Continuing the discussion from How do you evaluate or prioritise bugs that are reported to you from external team members in your company?:
The challenge is if you received 10 valid results from external source but only accepted & fixed 5 of those.
How did you make that priority call & decide those 5 bugs are important to fix the remaining are ‘good to know’ but not something for you to action?
What factors do you take in to consideration i.e. priority = customer impact + impact of core functionality + how many environments impacted ← what does this equation look like?
if you had to make a priority call on 60 bugs received externally, besides here is the bug, what other information would be useful to enable you to make that priority call quicker.
Are these 60 bugs from a crowd testing company, by any chance?
I ask because with my crowd testing hat on, it’s usual that the client reviews everything, rejects some of them, accepts some but marks them as “will not fix”, then computes a priority for the rest based on the likelihood of encountering the bug x the impact of the bug. But the point is, they’re all evaluated like any other bugs.
Hi @jon_thompson , yes from crowd testing company.
So you are saying all the bugs are valuable so are looked at
in order to make a call on the priority = likelihood of encountering the bug x the impact of the bug.
& this is used to to have priority against everything that get reported and the secondary step is to determine what to fix & what to leave for now?
Yes, they’re just like any other user-reported bug, except they should better documented and reproducible. At uTest, for example, the test team leader triages all reported issues, and only sends those that meet their strict evidence rules. They may even reproduce them to make sure they’re good enough to send. And, of course, they remove duplicate bugs!
Most of the time this is an experience call where you can assess potential impact on the business.
For example I’ll scan customer feedback for potential improvement opportunities, very few will result in direct action but some will. My experience and understanding of the business value allows me to filter fairly well in most cases.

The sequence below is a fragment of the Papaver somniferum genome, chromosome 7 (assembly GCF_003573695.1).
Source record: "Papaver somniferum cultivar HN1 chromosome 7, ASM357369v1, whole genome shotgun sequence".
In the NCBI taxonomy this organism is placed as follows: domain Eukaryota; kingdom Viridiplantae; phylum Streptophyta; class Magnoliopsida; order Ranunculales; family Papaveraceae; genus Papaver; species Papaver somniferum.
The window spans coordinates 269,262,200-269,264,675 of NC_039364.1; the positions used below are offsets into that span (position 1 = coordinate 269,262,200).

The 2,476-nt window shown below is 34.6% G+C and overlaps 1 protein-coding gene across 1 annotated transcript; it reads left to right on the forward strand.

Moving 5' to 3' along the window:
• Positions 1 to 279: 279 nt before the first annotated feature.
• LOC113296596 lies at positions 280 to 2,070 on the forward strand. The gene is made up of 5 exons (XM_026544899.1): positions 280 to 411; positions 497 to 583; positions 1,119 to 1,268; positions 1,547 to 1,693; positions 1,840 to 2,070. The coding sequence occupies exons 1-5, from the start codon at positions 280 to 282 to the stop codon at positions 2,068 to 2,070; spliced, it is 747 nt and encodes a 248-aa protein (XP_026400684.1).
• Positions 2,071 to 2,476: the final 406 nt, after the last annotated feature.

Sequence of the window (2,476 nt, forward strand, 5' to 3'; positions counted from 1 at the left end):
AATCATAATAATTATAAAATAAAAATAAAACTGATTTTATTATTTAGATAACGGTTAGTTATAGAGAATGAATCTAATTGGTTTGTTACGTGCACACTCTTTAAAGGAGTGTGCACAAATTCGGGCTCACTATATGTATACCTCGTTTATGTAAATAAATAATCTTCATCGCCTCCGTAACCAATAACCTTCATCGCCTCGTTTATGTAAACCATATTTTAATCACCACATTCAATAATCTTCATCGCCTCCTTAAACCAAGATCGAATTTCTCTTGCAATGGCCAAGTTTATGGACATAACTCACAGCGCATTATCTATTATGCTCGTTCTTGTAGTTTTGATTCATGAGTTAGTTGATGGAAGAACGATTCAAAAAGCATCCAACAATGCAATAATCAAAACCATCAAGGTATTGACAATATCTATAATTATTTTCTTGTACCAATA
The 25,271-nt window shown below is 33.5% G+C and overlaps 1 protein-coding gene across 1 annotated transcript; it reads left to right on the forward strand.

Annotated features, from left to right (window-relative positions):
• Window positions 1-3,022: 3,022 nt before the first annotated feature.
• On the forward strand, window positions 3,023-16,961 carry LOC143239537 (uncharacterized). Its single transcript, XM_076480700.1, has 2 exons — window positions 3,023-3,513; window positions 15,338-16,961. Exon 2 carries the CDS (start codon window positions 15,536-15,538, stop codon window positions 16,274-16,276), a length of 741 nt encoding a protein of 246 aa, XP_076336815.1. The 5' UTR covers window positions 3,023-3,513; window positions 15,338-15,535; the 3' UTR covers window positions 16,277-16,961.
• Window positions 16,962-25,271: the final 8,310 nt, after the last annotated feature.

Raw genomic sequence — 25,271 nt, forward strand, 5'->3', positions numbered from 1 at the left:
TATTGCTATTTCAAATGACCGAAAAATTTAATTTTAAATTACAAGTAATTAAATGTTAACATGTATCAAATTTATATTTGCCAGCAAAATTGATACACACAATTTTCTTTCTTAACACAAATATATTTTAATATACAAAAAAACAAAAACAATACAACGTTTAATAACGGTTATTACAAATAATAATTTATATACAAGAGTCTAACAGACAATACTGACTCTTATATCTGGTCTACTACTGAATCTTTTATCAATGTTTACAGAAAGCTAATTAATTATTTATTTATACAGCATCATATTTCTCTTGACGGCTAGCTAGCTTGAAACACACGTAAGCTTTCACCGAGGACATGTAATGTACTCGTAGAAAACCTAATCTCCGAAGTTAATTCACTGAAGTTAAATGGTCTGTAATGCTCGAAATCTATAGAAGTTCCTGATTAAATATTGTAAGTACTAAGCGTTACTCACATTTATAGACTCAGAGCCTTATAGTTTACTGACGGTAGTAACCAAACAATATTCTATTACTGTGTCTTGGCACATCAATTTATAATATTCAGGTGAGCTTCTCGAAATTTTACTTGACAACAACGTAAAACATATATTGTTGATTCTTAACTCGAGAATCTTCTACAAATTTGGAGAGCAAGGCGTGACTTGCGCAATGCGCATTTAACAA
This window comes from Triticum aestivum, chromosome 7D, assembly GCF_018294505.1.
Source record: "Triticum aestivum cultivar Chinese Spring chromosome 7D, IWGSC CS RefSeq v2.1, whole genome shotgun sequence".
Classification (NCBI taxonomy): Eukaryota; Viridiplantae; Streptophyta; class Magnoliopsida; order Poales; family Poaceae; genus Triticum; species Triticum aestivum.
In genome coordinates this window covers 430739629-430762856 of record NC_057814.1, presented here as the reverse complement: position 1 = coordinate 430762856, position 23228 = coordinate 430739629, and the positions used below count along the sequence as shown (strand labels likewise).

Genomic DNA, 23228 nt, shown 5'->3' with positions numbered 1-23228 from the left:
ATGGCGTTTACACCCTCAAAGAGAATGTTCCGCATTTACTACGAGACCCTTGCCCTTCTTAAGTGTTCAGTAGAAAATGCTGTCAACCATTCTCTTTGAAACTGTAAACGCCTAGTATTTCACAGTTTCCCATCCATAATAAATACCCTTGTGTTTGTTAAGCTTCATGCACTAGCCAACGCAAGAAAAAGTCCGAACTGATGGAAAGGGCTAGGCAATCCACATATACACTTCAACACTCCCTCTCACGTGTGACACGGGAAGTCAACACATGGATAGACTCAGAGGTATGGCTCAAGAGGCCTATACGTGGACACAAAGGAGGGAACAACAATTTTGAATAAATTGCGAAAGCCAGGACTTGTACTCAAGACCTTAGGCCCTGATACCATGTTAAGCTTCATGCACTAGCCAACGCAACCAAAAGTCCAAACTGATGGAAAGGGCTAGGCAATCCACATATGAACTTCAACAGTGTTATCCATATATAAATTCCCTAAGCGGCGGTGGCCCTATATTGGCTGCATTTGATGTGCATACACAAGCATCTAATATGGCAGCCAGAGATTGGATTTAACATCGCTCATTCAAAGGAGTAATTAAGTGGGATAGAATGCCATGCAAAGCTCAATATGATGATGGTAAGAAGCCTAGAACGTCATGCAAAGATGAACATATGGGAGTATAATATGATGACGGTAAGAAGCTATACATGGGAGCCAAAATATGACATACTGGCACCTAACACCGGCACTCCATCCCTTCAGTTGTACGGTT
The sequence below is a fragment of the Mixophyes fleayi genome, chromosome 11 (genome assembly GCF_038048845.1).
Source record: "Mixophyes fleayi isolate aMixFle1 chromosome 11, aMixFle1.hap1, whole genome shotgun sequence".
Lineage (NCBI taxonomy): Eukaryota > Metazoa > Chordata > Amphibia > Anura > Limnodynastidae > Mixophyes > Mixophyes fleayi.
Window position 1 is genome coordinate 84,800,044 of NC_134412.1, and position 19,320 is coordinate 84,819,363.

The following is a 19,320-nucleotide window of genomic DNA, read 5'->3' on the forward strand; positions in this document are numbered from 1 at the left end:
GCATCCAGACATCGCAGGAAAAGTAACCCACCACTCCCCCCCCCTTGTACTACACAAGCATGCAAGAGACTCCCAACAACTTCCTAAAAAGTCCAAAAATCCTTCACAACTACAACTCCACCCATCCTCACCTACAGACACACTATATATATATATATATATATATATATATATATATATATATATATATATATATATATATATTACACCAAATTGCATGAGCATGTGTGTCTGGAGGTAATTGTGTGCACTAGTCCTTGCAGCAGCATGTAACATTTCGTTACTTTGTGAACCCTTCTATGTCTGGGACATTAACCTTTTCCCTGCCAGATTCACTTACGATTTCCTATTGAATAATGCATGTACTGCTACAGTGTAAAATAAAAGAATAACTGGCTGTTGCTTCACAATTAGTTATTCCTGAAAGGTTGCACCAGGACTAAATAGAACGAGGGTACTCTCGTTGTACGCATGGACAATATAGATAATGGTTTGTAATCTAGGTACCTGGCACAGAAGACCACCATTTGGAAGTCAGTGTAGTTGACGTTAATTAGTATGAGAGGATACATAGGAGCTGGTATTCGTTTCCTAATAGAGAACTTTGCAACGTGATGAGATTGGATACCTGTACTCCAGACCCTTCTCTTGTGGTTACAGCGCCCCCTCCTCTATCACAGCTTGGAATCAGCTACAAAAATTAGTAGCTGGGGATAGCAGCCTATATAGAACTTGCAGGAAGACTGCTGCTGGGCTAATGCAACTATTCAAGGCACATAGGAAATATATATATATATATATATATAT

Crowd sourced users I’m not really a fan of due to the high footprint per value returned but it still requires an experienced person to filter things fast, most things I could say no to in about 5 seconds but then something might peak my interest and I’d take a longer look.
That look will normally be clear bug needs fixed, nice to have but not now, needs further investigation, generates a question for the team or simple this is interesting I’ll have a chat with developers on this. I need to have a good insight into the business risk but often that is from similar products and projects to do this.
Here is an interesting thing. When I am doing the testing I go through very similar steps and get the exact same options “clear bug needs fixed, nice to have but not now, needs further investigation, generates a question for the team or simple this is interesting I’ll have a chat with developers on this” - in reality I usually have more questions and interesting risk clarification chats than clear bugs on any given session.
That is perfectly normal, so those companies that only pay on bugs fixed are really misunderstanding what testing is about or they are knowingly manipulating it to cut costs.
Questions and points of interest coming out of testing is often on a day to day basis much more valuable than the bugs themselves.
HI @jon_thompson when you say impact of the bug,
- impact of the bug on the customer
- impact of the bug on the core functionality of the app
or something else?